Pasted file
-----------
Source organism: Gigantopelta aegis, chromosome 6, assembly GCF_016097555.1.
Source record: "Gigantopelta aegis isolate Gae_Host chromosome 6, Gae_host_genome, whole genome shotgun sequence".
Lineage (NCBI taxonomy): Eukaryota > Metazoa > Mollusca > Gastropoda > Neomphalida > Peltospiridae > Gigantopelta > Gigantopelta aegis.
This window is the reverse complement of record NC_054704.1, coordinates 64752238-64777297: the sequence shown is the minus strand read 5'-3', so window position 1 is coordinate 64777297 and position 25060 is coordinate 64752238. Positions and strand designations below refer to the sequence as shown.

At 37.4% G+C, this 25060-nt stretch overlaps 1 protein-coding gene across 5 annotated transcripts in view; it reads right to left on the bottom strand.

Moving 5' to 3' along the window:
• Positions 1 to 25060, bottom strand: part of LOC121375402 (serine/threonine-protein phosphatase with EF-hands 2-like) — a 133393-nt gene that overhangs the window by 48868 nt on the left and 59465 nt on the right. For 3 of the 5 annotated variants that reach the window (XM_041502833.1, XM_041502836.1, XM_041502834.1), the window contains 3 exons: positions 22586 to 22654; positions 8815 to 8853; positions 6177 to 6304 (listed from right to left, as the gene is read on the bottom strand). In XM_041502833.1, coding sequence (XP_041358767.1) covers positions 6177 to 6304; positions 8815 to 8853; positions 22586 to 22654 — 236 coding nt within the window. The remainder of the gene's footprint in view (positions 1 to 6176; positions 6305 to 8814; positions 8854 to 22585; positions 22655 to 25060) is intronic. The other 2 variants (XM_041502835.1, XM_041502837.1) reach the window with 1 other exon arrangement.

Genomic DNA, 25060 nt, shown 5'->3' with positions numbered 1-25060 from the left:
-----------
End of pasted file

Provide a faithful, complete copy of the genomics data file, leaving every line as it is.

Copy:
Source organism: Gigantopelta aegis, chromosome 6, assembly GCF_016097555.1.
Source record: "Gigantopelta aegis isolate Gae_Host chromosome 6, Gae_host_genome, whole genome shotgun sequence".
Lineage (NCBI taxonomy): Eukaryota > Metazoa > Mollusca > Gastropoda > Neomphalida > Peltospiridae > Gigantopelta > Gigantopelta aegis.
This window is the reverse complement of record NC_054704.1, coordinates 64752238-64777297: the sequence shown is the minus strand read 5'-3', so window position 1 is coordinate 64777297 and position 25060 is coordinate 64752238. Positions and strand designations below refer to the sequence as shown.

At 37.4% G+C, this 25060-nt stretch overlaps 1 protein-coding gene across 5 annotated transcripts in view; it reads right to left on the bottom strand.

Moving 5' to 3' along the window:
• Positions 1 to 25060, bottom strand: part of LOC121375402 (serine/threonine-protein phosphatase with EF-hands 2-like) — a 133393-nt gene that overhangs the window by 48868 nt on the left and 59465 nt on the right. For 3 of the 5 annotated variants that reach the window (XM_041502833.1, XM_041502836.1, XM_041502834.1), the window contains 3 exons: positions 22586 to 22654; positions 8815 to 8853; positions 6177 to 6304 (listed from right to left, as the gene is read on the bottom strand). In XM_041502833.1, coding sequence (XP_041358767.1) covers positions 6177 to 6304; positions 8815 to 8853; positions 22586 to 22654 — 236 coding nt within the window. The remainder of the gene's footprint in view (positions 1 to 6176; positions 6305 to 8814; positions 8854 to 22585; positions 22655 to 25060) is intronic. The other 2 variants (XM_041502835.1, XM_041502837.1) reach the window with 1 other exon arrangement.

Genomic DNA, 25060 nt, shown 5'->3' with positions numbered 1-25060 from the left: